We are very close to finding the answer!
Rigorous academic research, from geophysics to classical history, has produced compelling evidence to support Robert Bittlestone’s original hypothesis.Read the detailed report of our most recent geophysical research findings.
Paliki was once a separate island
Our comprehensive geological investigations show that the Paliki peninsula was indeed separated from the main part of Kefalonia by a marine channel running along the Thinia valley some 400 thousand years ago.
So when was it filled in? And how? Most importantly, is there evidence to put the date of the event or events responsible as later than the time of Odysseus, c1200BC in the Late Bronze Age?
The geology is complex but there is now very strong evidence that the southern end of the Thinia valley was blocked by a huge, single landslip, perhaps triggered by a powerful earthquake.
A huge section of the mountainside on the eastern side of the valley, shaped like a segment from an orange some 4km long and 1km wide, appears to have dropped down as a single block of rock and rotated as it hit the opposite side of the valley, lifting the marine channel some 180m into the air.
Additionally, the geological evidence suggests the northern end of the Thinia valley has been filled in by repeated conventional landslides. Borehole cores reveal there was a buried beach at sea level on the Paliki side of the north end of the valley.
Dating the landslip event is crucial.
If we can show it happened within the last 3,200 years then it means the marine channel still existed and Paliki was an island at the time of Odysseus.
And if we can demonstrate it happened in the last 2,000 years or so then Strabo’s description is confirmed too.
There is what appears to be a post-Bronze Age site on the Paliki side of the southern entrance to the Thinia valley whose walls end abruptly at the edge of the landslip material thrown up by the massive slump.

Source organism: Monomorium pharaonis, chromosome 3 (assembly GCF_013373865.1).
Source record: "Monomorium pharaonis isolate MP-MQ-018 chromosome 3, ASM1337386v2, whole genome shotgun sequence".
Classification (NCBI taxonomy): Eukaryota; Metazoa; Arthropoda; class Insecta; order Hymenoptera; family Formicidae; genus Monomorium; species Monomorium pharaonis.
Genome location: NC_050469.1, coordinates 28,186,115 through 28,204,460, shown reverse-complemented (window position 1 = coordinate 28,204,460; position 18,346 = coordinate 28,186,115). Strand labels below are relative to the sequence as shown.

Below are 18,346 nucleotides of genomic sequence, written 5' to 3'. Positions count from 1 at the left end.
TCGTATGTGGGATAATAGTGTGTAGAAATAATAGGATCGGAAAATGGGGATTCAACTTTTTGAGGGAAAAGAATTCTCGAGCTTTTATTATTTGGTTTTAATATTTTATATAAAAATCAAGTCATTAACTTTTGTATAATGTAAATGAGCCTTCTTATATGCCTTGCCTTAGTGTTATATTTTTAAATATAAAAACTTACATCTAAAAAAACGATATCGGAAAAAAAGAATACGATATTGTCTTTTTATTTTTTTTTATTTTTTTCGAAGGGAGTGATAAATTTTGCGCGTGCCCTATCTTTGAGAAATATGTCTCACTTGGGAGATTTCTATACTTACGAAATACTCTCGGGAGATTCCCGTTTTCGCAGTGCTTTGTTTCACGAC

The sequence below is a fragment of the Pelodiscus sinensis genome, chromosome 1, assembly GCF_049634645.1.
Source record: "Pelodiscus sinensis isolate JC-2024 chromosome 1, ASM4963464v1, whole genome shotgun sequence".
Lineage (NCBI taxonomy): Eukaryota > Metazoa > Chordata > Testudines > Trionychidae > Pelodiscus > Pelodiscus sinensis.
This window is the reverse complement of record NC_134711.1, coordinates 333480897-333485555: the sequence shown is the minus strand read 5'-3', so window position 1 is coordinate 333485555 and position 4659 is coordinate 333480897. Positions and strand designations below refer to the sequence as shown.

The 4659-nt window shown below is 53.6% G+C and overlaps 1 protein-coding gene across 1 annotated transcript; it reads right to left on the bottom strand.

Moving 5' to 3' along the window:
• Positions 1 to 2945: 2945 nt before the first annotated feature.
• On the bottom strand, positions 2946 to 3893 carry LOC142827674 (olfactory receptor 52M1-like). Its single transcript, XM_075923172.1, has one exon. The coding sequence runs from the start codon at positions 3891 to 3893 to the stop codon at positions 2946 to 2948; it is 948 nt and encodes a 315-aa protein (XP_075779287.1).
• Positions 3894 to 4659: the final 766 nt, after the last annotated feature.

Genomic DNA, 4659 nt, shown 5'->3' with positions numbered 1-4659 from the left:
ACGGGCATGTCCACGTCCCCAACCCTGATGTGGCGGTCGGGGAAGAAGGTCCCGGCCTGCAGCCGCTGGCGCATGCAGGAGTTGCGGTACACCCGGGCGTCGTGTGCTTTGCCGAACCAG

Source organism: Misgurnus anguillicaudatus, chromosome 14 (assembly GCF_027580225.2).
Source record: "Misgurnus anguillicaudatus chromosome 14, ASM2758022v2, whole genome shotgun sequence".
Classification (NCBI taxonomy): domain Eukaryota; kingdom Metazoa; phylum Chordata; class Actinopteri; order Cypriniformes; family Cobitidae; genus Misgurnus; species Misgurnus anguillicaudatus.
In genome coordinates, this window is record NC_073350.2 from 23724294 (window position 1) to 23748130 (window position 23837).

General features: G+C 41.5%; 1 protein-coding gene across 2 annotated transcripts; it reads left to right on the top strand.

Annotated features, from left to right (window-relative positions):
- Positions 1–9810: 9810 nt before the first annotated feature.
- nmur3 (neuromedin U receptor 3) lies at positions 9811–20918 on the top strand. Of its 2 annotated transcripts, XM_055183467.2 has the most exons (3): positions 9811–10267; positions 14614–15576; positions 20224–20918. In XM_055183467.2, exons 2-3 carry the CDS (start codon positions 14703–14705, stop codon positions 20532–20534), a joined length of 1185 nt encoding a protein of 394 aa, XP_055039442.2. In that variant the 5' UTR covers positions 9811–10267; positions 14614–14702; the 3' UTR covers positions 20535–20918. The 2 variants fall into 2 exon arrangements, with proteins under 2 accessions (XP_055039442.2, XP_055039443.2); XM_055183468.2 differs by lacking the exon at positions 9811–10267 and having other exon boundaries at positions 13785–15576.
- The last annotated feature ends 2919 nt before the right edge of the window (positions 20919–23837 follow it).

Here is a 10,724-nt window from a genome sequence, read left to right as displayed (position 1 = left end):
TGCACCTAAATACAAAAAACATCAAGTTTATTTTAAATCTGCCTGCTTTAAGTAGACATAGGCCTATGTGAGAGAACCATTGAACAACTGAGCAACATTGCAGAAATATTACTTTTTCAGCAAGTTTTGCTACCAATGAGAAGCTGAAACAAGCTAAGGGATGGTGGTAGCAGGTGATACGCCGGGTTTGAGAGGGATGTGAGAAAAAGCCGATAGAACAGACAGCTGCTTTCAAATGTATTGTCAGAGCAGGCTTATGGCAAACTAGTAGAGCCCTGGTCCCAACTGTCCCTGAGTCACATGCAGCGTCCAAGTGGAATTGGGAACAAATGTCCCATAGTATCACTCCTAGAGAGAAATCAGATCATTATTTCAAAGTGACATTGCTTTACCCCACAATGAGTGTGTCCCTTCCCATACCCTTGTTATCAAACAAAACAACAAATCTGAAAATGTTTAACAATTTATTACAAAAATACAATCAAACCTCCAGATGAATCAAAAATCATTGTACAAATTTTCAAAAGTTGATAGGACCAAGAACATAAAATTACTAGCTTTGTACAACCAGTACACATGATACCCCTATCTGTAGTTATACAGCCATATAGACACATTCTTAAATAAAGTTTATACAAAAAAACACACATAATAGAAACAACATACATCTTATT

We are carrying out geophysical surveys to find out if they extend underneath that material and are covered by the landslip.
If so, that would put the date of the event some time between their construction and the arrival of the Venetians in around 1500AD and it would convincingly validate one of the most significant components the Odysseus Unbound theory.
Other Homeric sites
We have undertaken research at other sites on Paliki that we believe are the locations of key places in Homer’s text.More information on potential Homeric sites.
The results are showing considerable promise:
There is tantalizing evidence of historic human occupation of Kastelli, including pottery sherds, that strongly backs our view that it is a prime candidate for the site of the palace.
Our geophysical surveys are focussed on looking for signs of walls and other man-made structures on Kastelli.
We believe the Livadi marsh at the top of the Gulf of Livadi is the most likely site for Odysseus’ harbour.
Our geophysical investigations and radiocarbon dating of material from boreholes drilled there have shown it was under the sea in the Late Bronze Age.
We believe that it formed a deep natural harbour that went right up to the base of Kastelli hill, our proposed site for Odysseus’ palace, fitting Homer’s description of the landscape.
Finding evidence for the location of Odysseus’ palace and some of the other locations on Ithaca described by Homer will involve considerable archaeological work.
But there is already significant evidence of Late Mycenaean occupation of Paliki, where a number of Late Bronze Age tombs have been found.
Important note: Kastelli, the Livadi Marsh and many of the other candidate Homeric sites referred to in the book are on private property or are designated sites of archaeological interest. Greek law is very strict in forbidding the removal of any artefacts, however small, from archaeological sites. Infringement can result in imprisonment.
These sites must not be visited without the permission of the landowner and/or accompanied by a member of the Odysseus Unbound project team.